One to one meetings are considered the most effective tool to increase productivity of your workforce. We put together 15 points to make them worthwhile.
Employees are frustrated by managers constantly rescheduling or cancelling one to one meetings, making them feel unimportant and undervalued. On the other side of the story, managers feel the employees do not take the time and effort to prepare for the meetings to make them useful and effective.
So why even bother?
One of the most important leadership behaviors valued by the employees is respect. According to research, they particularly value owed respect that is shown to all employees equally and makes them feel included. Additionally, they value respect which recognizes their good work and efforts. And what is the best way to make employees feel respected, included and recognize their efforts? Take the time and effort to conduct a one to one meeting (1:1s) with them. It is imperative to build up a professional relationship between a manager and team member and spending real time with them is a key to it.
We have previously addressed how to recognize a good and bad one on one meeting from the perspective of an employee. Moreover, we have also covered how you as a manager should structure the meeting.
Cancelling your 1:1 meeting with your direct report will make you seem uninterested in their career development. It will also discourage their motivation and it can have negative influence on their performance. Thus, make sure you take the time to reschedule the meeting and do not cancel again.
Planning a meeting with your direct report is not difficult nor it takes a long time so there is no reason why you should not do it. What is the objective of the meeting? What do you need to discuss with your direct report? Think through the main discussion points. Are there any issues you need to address?
In line with that, as a manager you should take a lead on the meeting. Setting meeting agendas is a key for effective 1:1s. You should write down topics you want to discuss and prepare questions for the employee.
The meeting should be a collaborative effort of you and your direct report. Share the agenda you have prepared at least a day before the meeting. That way they will have time to prepare and put the effort in on their side.
When in the meeting ask the questions you have prepared but more importantly, listen to what your employee has to say. Active listening is an essential part for being able to take actions based on the meeting. Take a pause, wait for an answer. Give your employee space and time to think through their answers and actually listen to what they are saying.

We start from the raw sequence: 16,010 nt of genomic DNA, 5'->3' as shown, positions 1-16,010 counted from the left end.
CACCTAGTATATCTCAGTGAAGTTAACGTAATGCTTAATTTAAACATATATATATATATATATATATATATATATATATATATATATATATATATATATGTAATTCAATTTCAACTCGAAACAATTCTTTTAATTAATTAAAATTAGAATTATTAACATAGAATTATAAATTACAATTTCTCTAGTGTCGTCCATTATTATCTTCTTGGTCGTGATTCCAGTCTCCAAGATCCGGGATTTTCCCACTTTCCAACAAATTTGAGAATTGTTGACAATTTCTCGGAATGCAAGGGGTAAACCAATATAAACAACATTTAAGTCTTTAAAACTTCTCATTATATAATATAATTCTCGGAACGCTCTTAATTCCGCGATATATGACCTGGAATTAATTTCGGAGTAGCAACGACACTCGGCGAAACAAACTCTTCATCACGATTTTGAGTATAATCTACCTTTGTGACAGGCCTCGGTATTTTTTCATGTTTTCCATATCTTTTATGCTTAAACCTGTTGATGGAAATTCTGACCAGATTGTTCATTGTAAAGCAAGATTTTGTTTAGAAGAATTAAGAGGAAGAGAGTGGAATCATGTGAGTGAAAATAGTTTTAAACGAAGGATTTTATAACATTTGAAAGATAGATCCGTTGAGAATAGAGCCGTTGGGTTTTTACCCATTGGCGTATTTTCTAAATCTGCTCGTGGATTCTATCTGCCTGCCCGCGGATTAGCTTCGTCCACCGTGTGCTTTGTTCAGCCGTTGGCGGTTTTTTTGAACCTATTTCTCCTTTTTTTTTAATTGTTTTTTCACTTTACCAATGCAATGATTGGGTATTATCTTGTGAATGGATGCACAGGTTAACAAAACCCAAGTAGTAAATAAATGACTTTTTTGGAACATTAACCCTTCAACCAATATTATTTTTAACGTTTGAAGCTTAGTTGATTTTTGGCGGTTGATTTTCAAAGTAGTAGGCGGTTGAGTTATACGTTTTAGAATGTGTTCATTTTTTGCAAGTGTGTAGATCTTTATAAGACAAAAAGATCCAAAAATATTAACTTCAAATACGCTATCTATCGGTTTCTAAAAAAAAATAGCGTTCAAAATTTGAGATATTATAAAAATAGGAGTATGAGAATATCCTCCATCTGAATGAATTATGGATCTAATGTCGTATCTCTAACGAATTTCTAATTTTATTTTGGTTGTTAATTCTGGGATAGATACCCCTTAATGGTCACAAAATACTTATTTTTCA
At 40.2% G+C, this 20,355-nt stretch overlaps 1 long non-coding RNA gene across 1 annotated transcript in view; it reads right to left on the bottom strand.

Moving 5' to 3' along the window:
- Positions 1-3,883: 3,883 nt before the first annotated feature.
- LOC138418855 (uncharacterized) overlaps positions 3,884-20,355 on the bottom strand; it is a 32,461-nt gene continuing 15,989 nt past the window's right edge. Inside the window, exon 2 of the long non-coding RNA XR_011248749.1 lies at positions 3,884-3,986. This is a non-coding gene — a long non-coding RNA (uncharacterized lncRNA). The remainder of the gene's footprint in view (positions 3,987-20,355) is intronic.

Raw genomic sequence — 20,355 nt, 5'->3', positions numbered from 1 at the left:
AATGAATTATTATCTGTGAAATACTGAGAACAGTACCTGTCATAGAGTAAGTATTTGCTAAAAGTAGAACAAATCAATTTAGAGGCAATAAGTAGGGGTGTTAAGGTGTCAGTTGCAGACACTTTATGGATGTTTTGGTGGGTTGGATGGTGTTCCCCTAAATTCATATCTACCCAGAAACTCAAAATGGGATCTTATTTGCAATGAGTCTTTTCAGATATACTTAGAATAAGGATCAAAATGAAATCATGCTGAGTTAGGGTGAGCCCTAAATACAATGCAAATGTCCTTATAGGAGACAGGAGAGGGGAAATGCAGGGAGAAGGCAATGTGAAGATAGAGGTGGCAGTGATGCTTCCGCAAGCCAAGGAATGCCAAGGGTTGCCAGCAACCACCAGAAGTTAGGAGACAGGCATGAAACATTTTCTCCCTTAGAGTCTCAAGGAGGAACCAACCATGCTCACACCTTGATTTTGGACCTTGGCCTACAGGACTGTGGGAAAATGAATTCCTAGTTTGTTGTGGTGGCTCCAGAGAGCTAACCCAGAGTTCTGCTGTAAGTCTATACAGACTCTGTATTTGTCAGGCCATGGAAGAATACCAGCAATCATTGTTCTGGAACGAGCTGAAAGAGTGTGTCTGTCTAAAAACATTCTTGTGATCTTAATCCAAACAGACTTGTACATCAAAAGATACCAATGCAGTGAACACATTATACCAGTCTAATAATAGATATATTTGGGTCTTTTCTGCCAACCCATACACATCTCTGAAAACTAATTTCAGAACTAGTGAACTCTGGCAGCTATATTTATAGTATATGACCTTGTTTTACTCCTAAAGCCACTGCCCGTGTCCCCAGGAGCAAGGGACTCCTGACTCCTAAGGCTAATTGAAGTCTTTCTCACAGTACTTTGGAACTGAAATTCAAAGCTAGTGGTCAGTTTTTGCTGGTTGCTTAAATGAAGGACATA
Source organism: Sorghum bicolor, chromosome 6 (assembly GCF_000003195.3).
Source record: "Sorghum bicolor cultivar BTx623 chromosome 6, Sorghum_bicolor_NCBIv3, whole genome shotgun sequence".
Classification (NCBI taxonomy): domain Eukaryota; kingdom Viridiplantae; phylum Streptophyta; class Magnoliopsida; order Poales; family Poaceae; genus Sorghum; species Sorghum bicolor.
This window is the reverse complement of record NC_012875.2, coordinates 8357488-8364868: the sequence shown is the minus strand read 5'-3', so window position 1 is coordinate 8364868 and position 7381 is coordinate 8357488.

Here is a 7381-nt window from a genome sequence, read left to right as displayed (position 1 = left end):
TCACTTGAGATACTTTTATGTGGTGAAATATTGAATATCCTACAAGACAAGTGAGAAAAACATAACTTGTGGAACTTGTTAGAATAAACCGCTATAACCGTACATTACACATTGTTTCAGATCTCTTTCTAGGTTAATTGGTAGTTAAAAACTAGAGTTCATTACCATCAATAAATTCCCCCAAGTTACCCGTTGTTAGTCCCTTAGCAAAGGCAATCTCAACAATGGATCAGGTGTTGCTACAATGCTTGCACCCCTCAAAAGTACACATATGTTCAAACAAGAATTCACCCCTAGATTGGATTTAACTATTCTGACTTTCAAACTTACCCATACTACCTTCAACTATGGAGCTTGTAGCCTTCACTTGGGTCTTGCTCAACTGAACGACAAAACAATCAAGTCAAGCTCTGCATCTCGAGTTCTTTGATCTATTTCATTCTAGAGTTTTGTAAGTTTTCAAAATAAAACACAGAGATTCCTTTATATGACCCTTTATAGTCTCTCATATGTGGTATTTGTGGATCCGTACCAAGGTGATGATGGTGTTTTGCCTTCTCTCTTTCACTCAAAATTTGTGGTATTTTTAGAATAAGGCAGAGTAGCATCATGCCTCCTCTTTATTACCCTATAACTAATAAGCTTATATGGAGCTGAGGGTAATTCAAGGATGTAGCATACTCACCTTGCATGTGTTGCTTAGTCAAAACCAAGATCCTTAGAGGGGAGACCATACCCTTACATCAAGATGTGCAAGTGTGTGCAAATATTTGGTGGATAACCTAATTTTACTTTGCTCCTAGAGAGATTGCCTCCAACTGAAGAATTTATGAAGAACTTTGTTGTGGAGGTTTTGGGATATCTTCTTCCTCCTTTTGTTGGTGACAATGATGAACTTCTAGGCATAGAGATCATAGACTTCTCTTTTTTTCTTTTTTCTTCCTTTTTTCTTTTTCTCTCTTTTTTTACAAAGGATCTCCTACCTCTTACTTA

Take notes. Write down the insights the meeting has brought and important items to follow up. Additionally, write down personal notes you might not necessarily want to share with your direct report. Think back on your career and professional experience and how can that reflect on the development of your employee.
Make sure to make your employee feel comfortable and ease into the meeting with more light weighted or informal questions. Ask them how they are feeling? How their day has been? Show interest in their wellbeing.
Once you have ensured your employee is comfortable, you should revisit their goals and objectives. Are they on the right track with their short and long term goals? Are they facing any challenges? Do they require any additional support? In this part of the meeting you should address not only your employee’s individual career goals but also the departmental and team goals.
Check how your employee feels in regard to other team members. Is there anything they feel like should be adjusted? What works and what does not work in your organization?
As once smartly said; people do not leave jobs, they leave toxic work cultures.
One to one is a great opportunity for you to recognize the efforts of your employee and show appreciation. Highlight their achievements since your last meeting. Show that you are aware of their hard work and appreciate it.
An essential part of a 1:1 meeting is creating an action plan of what needs to be done as a result of the meeting. Create or at least, discuss clear action items the employee needs to take in order to progress.
It is a great chance for you to ask for feedback on your management style and you being a team member. The meeting should not only be a chance for the employee to develop, but also for you as a manager to up-skill.
Remember your employees are human. If you show them compassion and empathy, they are much more likely to share their feelings and opinions if you if they feel comfortable.
Ask your employee to dedicate 15 to 30 minutes after the meeting to self-reflection. Make them explore how do they feel, what went right and wrong. Self-reflection is an essential skill for growth. Also, take the time to reflect on the meeting yourself. What steps can you take to grow as a mentor and manager? What coaching methods suit the best this particular employee? How can you help them reach their potential?
For the one to ones to be effective long term, they need to happen on regular basis. Don't forget to schedule another meeting on a weekly/monthly/bi-monthly basis. Additionally, don’t wait for the next meeting if there are items that require status updates, show your interest and take ation to imporve the performance of your direct reports and their job satisfaction.
So there you have it, 15 points for a successful one to one meeting. Ensure to shedule them on a regular basis and do not take them just like another task on your to do list. It is a chance to connect with your employees and get to know them. Enjoy!
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